It’s funny…I was just thinking about this question the other day, thinking about whom I consider my heroes: my grandmother, certain teachers, Mr. Rogers, Thich Nhat Hanh. I’m a 36 year old so called adult with my heart and soul still wearing the clothes of my childhood. I am forever a child and I cannot help that; I will not leave that spirit behind.
In Memory of Guadalupe G. Martinez: October 11, 1911 – November 10, 2001
If I were to choose one hero, it would be my grandmother. I hold her memory and her presence with me always, etched like a stencil into glass. I find her spirit in the whistle of the birds and at the sight of the sparrow flying by because she spoke to her own birds. She taught her cockatiel how to whistle a part of the Mexican national anthem and how to say, “Ponchito Bonito”(—pretty Ponchito—pretty bird). Even today, when I visit my uncle, when I sing these words to Ponchito, he still remembers and says them back. I feel her in the clouds and the sky, knowing that she is up above, keeping watch over me. She is my everything, my Mexican grandmother—my abuelita. She immigrated to the United States together with my grandfather and made her home here sometime in the 30s. She was the mortar that held the family together. A devout Catholic, I would often find her saying her morning prayers, sitting before her homemade alter—her dresser top, with closed curtains, red light from the candle filling the room with a red hue, and the soft murmur of her Spanish words as she worked her way around her rosary beads. I loved the warmth and deep presence that I felt as I watched her from the corner of the door, peering in, enchanted.
Grandmother was the kindest woman I ever knew. She taught me not to hate and how to forgive and love: She taught me about being humble and human. I hold images in my mind of when she would care for me when I was ill, how she would put potato peels on my forehead and cover it with a towel to suck the heat out of me, serve me cinnamon tea, and chicken soup; how she would sit with me in her green rocking chair and hum me to sleep. How every time I would leave her house, she would make the sign of the cross over my face and tell me to go with god and to be careful. How she made the difficult decision to leave my grandfather to care for her brother and how she cared for her daughter as she battled cancer, but cancer was stronger than her. How she was kind to everyone; smiled and laughed and would try her best to say a few English words when she had to at the store. And how when I came home one day from elementary school with a question that was posed to me by a schoolmate because of a pretty dress I was wearing (second hand of course): “Grandma, are we rich?” She told me in Spanish that we are rich with love and not to forget that.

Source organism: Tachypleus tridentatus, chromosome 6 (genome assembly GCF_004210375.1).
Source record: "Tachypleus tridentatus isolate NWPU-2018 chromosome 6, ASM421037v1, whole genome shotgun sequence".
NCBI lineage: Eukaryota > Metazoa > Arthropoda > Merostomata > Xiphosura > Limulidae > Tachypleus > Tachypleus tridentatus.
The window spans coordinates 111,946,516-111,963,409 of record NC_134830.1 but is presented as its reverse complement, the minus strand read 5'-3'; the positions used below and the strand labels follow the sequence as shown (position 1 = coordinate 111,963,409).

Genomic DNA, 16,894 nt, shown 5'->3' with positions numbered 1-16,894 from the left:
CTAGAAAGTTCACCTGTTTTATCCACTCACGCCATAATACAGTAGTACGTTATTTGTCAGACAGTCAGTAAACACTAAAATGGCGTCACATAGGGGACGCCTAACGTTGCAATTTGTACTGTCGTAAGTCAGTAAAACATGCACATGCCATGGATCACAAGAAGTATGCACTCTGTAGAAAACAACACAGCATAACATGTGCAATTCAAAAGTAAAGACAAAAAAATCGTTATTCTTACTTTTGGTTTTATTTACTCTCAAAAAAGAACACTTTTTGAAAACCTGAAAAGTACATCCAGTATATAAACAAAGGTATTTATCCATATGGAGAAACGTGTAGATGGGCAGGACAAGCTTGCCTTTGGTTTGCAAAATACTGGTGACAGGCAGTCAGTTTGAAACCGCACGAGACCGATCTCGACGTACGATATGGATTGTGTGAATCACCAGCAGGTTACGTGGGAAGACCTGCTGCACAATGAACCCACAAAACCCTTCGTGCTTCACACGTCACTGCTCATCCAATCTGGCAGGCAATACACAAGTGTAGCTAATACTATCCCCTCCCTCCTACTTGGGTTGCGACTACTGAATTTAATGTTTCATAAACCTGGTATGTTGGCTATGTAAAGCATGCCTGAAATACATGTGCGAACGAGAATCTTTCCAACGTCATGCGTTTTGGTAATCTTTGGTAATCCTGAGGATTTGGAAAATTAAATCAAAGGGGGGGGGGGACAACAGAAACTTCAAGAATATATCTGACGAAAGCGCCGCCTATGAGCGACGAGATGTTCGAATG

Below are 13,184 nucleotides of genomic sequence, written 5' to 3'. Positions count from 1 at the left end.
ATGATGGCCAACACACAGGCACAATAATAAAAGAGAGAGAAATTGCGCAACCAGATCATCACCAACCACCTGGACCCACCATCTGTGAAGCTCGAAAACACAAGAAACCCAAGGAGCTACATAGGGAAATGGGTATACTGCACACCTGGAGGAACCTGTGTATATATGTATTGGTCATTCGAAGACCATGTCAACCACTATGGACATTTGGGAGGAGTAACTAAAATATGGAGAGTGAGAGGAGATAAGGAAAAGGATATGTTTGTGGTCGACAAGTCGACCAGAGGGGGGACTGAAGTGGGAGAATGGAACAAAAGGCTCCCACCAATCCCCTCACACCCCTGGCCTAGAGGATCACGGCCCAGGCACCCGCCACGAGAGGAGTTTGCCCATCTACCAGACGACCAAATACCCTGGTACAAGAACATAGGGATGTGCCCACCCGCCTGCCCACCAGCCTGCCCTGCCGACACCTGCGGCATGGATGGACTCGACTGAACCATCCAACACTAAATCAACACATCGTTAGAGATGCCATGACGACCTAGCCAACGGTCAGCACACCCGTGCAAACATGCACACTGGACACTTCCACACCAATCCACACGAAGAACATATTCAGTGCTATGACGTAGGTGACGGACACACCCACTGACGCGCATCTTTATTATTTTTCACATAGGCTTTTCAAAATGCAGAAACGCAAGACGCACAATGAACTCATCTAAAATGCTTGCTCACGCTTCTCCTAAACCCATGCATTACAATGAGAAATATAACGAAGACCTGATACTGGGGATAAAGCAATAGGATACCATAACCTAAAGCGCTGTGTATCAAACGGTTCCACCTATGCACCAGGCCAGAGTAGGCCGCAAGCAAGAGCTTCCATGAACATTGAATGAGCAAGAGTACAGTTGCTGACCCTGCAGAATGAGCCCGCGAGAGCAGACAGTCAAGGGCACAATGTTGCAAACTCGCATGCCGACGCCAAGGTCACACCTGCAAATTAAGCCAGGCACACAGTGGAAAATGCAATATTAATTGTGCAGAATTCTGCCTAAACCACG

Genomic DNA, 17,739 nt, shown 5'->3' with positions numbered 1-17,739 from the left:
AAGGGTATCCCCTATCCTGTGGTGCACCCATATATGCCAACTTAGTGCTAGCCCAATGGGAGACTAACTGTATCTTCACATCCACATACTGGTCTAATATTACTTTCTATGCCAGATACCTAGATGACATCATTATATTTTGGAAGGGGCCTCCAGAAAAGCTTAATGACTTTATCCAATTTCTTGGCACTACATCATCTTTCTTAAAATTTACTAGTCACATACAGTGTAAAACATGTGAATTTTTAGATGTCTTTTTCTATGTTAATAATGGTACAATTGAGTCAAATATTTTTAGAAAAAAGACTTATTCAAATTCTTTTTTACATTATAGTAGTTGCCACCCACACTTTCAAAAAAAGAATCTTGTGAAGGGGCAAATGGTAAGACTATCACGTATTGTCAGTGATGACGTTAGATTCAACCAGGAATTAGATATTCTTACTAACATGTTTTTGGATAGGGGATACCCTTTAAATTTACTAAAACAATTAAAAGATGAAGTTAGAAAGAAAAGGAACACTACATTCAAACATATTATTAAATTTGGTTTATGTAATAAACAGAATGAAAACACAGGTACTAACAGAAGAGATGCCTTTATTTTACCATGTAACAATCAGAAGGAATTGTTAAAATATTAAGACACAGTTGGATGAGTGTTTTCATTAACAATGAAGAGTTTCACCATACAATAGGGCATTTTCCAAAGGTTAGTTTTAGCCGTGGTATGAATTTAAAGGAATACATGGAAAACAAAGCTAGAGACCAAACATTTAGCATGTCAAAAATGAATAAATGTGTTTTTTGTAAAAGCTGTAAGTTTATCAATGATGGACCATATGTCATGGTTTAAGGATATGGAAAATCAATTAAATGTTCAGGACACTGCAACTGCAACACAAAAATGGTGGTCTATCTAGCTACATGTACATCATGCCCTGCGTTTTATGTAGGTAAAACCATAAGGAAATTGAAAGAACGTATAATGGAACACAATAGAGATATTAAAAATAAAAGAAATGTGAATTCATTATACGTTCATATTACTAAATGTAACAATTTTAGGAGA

My grandmother is my savior; if not for her, I don’t think I would have survived my childhood: The constant fighting—ugly fighting; yelling and screaming and hitting between my parents more times than I care to remember—seemed like always—and then the death of my mother and departure of my father, and step-father during my years at junior high school. Today, I am mostly happy in my skin, though still timid, I tend to my fire—a fire buried deep within. I thank my grandmother for giving me so much of herself. Her soul lives in me and my soul lives in her. Grandmother, my hero, my saint.